The Iraqi parliament passed Wednesday an emergency finance bill to pay debts to Iran to ensure gas supplies and stop worsening power cuts.
The parliament, which has still not adopted its budget for 2022, approved the law relating to "food security and development" totaling 25 trillion Iraqi dinars, approximately over $17 billion.
Of that, $2.6 billion will be allocated to settling Iraq's gas and electricity debts, as well as for buying further energy supplies from abroad, and about $3.4 billion will be used to buy cereals, including large volumes of wheat supplies from both the domestic market and abroad.
Despite its immense oil and gas reserves, Iraq remains dependent on imports to meet energy needs, especially from neighboring Iran, which currently provides a third of Iraq's gas and electricity needs.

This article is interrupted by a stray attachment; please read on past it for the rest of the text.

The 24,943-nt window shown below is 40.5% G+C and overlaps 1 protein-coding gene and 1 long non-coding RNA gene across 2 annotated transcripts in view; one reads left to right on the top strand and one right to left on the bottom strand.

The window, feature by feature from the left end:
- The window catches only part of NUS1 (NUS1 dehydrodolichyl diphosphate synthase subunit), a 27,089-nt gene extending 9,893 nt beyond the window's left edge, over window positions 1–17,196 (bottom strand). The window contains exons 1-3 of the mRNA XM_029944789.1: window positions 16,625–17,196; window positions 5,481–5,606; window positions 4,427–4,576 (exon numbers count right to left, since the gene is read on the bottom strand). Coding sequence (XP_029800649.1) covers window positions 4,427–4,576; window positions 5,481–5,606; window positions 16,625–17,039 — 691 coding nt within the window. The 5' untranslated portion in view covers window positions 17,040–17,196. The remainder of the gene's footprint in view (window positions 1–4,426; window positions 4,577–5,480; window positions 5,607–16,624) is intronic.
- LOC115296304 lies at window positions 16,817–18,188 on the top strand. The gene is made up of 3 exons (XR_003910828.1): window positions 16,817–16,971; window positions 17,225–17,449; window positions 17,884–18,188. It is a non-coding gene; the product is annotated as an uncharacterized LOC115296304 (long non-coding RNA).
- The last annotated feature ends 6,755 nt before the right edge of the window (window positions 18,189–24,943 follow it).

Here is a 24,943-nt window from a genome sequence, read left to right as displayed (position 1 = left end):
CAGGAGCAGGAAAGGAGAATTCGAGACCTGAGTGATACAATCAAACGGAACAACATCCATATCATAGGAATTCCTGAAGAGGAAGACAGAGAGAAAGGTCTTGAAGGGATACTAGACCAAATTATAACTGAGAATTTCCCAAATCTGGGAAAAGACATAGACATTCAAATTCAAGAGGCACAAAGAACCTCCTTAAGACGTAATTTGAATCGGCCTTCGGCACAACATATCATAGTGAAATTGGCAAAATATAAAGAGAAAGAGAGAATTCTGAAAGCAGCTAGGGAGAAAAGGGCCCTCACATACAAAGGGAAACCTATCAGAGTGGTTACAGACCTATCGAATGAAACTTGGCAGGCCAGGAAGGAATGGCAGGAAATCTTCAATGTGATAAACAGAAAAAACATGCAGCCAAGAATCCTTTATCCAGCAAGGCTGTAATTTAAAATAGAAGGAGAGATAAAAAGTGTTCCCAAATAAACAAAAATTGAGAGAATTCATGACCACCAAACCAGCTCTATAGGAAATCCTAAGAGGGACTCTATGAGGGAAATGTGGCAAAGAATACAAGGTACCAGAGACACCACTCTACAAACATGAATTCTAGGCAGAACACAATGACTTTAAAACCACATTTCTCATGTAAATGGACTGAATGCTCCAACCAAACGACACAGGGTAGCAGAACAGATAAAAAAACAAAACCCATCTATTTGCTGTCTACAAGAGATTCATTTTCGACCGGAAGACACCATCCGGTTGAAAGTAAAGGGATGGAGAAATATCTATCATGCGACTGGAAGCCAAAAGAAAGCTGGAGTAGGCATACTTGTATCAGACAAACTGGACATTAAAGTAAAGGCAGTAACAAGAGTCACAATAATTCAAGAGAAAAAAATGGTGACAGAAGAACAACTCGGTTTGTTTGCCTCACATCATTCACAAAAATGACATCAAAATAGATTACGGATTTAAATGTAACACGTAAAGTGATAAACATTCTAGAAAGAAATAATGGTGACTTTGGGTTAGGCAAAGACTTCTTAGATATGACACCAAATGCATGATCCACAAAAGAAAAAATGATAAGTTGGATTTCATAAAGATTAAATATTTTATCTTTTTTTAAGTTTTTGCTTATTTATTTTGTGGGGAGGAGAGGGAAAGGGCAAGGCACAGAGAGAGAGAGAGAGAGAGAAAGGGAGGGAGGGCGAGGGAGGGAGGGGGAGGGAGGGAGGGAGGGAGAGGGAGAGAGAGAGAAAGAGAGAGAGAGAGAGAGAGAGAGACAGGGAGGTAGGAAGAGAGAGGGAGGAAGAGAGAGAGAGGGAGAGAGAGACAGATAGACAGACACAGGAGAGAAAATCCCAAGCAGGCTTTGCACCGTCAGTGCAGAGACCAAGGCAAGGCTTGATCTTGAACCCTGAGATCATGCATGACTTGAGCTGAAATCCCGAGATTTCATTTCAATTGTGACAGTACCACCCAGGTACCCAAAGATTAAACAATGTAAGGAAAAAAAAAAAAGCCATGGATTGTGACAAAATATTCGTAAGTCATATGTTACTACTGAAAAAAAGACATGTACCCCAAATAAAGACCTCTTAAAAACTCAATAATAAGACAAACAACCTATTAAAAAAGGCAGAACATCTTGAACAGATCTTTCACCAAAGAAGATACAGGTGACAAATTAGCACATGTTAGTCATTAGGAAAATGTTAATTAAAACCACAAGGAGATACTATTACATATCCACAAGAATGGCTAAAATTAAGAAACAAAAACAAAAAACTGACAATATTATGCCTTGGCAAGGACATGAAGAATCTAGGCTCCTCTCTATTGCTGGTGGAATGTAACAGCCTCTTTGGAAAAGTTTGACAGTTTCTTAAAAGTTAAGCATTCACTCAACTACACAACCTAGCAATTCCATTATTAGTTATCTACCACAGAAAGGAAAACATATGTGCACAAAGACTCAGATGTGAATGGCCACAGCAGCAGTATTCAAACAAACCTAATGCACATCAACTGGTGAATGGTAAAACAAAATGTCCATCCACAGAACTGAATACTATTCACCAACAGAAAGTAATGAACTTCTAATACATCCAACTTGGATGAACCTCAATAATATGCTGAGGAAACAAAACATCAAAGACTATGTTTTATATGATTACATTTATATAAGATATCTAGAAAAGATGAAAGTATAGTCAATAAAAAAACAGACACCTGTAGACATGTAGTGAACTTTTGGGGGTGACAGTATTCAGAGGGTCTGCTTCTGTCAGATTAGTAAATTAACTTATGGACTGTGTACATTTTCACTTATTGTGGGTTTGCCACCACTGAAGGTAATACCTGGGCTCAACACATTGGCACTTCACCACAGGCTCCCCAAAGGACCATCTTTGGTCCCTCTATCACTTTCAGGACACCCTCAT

Iran had demanded Iraq pay $1.6 billion it owes for gas imports by the start of June to guarantee further supplies, as it is cutting or reducing supplies regularly due to its own shortages.
The debt to Iran, which has sharply reduced its gas exports in recent days, dates back to 2020, but payment was stalled amid sanctions against Iran by the United States, which means that Baghdad cannot pay directly for energy imports in cash.
On Tuesday, Iraqi Prime Minister Mustafa al-Kadhemi said that Iran has "promised to restore the needed supply of gas in the coming days.”
Electricity demand surges in Iraq as people seek to keep cool as the country enters the intense heat of the summer, when temperatures soar to over 50 degrees Celsius (122 Fahrenheit).